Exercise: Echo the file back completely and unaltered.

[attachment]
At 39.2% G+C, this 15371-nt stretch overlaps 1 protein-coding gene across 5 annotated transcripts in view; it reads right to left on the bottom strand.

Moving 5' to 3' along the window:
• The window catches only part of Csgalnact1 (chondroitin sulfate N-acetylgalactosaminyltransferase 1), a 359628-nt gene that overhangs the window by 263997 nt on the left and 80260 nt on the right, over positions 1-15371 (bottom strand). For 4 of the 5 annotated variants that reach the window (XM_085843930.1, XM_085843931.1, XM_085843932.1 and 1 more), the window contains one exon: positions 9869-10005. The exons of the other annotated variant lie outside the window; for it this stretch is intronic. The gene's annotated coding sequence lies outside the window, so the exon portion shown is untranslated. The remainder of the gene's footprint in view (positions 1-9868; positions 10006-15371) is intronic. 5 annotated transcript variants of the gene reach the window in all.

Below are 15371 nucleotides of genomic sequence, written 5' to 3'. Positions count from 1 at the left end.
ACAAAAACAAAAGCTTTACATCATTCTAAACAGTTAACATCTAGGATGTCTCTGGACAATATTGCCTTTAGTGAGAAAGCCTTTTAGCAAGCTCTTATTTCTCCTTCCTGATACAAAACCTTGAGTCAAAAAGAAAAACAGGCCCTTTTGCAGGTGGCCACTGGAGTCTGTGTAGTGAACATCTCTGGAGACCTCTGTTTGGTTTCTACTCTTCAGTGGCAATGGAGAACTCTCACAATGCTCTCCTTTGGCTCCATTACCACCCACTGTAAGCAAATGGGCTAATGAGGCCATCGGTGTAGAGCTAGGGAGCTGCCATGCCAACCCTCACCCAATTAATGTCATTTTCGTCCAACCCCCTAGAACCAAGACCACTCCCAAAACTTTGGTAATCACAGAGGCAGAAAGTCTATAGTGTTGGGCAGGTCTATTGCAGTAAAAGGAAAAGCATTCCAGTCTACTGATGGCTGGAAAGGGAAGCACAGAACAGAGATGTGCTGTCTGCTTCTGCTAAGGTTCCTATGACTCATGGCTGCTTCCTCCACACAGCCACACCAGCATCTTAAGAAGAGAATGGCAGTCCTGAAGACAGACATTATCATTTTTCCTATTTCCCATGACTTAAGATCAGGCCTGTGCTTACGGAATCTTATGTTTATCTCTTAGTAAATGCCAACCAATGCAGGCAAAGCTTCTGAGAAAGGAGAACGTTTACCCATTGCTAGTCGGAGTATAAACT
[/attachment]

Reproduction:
At 39.2% G+C, this 15371-nt stretch overlaps 1 protein-coding gene across 5 annotated transcripts in view; it reads right to left on the bottom strand.

Moving 5' to 3' along the window:
• The window catches only part of Csgalnact1 (chondroitin sulfate N-acetylgalactosaminyltransferase 1), a 359628-nt gene that overhangs the window by 263997 nt on the left and 80260 nt on the right, over positions 1-15371 (bottom strand). For 4 of the 5 annotated variants that reach the window (XM_085843930.1, XM_085843931.1, XM_085843932.1 and 1 more), the window contains one exon: positions 9869-10005. The exons of the other annotated variant lie outside the window; for it this stretch is intronic. The gene's annotated coding sequence lies outside the window, so the exon portion shown is untranslated. The remainder of the gene's footprint in view (positions 1-9868; positions 10006-15371) is intronic. 5 annotated transcript variants of the gene reach the window in all.

Below are 15371 nucleotides of genomic sequence, written 5' to 3'. Positions count from 1 at the left end.
ACAAAAACAAAAGCTTTACATCATTCTAAACAGTTAACATCTAGGATGTCTCTGGACAATATTGCCTTTAGTGAGAAAGCCTTTTAGCAAGCTCTTATTTCTCCTTCCTGATACAAAACCTTGAGTCAAAAAGAAAAACAGGCCCTTTTGCAGGTGGCCACTGGAGTCTGTGTAGTGAACATCTCTGGAGACCTCTGTTTGGTTTCTACTCTTCAGTGGCAATGGAGAACTCTCACAATGCTCTCCTTTGGCTCCATTACCACCCACTGTAAGCAAATGGGCTAATGAGGCCATCGGTGTAGAGCTAGGGAGCTGCCATGCCAACCCTCACCCAATTAATGTCATTTTCGTCCAACCCCCTAGAACCAAGACCACTCCCAAAACTTTGGTAATCACAGAGGCAGAAAGTCTATAGTGTTGGGCAGGTCTATTGCAGTAAAAGGAAAAGCATTCCAGTCTACTGATGGCTGGAAAGGGAAGCACAGAACAGAGATGTGCTGTCTGCTTCTGCTAAGGTTCCTATGACTCATGGCTGCTTCCTCCACACAGCCACACCAGCATCTTAAGAAGAGAATGGCAGTCCTGAAGACAGACATTATCATTTTTCCTATTTCCCATGACTTAAGATCAGGCCTGTGCTTACGGAATCTTATGTTTATCTCTTAGTAAATGCCAACCAATGCAGGCAAAGCTTCTGAGAAAGGAGAACGTTTACCCATTGCTAGTCGGAGTATAAACT